|ASSOCIATION CANADIENNE DES
PHYSICIENS ET PHYSICIENNES
PRESS RELEASE / FOR IMMEDIATE RELEASE
1999 CAP MEDAL
for Excellence in Teaching Physics
PROFESSOR CALVIN S. KALMAN
"I regard the award as an educational opportunity; through the lecture accompanying the award, I can reach out to members of the physics community, who are hard pressed to find the time to meet all of their obligations, on ways to communicate more effectively with their students."
Ottawa, April 15th, 1999 - The Canadian Association of Physicists (CAP) is pleased to announce that its 1999 Medal for Excellence in Teaching Physics will be awarded to Professor Calvin Kalman of Concordia University for his dedication to the improvement of undergraduate physics teaching which has been manifest in both the classroom, where he has been a pioneer in employing innovative co-operative teaching techniques, and in the educational community, where he has disseminated his expertise in numerous papers on student-centered learning..
The main thrust of Dr. Kalman's endeavours is to replace the teacher-centered classroom in science courses, and physics in particular, with student-centered education. The traditional lecture-based teacher-centered classroom has been the basis of many studies during recent years. Such studies show that students entering university carry with them many preconceptions which cannot be addressed in the teacher-centered classroom and which doom many students to failure. Students hold views different from, or alternative to, those that they will be taught in their courses. This discovery about students has its roots in Piaget's early studies of the way children explain natural phenomena.
With these theoretical underpinnings, conceptual change models have become the norm for research on learning in physical and social science and mathematics. Dr. Kalman uses writing-to-learn and collaborative group methods to produce conceptual change. Writing is used to ensure that students are aware of the concepts underlying the topics being discussed, rather than viewing the material as an agglomeration of disembodied facts and formulae to be learned. Students write their way into an understanding of difficult concepts which they had not grasped before.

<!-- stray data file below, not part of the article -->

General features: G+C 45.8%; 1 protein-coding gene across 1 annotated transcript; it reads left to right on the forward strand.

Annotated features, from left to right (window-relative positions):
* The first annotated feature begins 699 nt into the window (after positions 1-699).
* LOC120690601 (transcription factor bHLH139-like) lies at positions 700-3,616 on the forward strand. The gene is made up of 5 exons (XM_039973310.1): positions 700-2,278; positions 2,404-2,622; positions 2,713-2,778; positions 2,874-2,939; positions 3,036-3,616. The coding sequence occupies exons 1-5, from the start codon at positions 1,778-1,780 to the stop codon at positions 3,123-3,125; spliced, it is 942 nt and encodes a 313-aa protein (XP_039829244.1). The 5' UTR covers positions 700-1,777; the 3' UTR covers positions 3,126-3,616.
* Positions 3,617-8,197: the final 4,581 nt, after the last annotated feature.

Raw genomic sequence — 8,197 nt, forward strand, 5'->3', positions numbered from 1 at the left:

Dr. Kalman was born in 1944, and came to the Department of Physics at Concordia University in 1968 following studies at University of Rochester. He has been a Full Professor since 1984. He was Chair of the Physics Department for six years (83 to 89). He specializes in high energy particle research and physics education.
He is listed in the larger editions of Who's Who in the World and Who's Who in Science and Engineering. He received the Teaching Excellence Award from the Concordia University Council of Student (CIFF), in 1998. He is a frequent Conference Chair and Editor of Proceedings, International Series of Conferences on Hyperons, Charm and Beauty Mesons (Montreal 1996, Genoa 1998, Valencia 2000).
The CAP's Medal for Excellence in Teaching Physics was introduced in 1996 and has been awarded annually since. The 1999 Medal will be presented to Prof. Kalman during the CAP's awards banquet to be held at the University of New Brunswick on June 8th, 1999.
The Canadian Association of Physicists, founded in 1945, is a professional association representing over 1600 individual physicists and physics students as well as a number of Corporate and Departmental Members. In addition to its learned activities, the CAP also undertakes a number of activities intended to encourage students to pursue a career in physics.
For more information, please contact:
Canadian Association of Physicists
Tel: (613) 562-5614
Fax: (613) 562-5615
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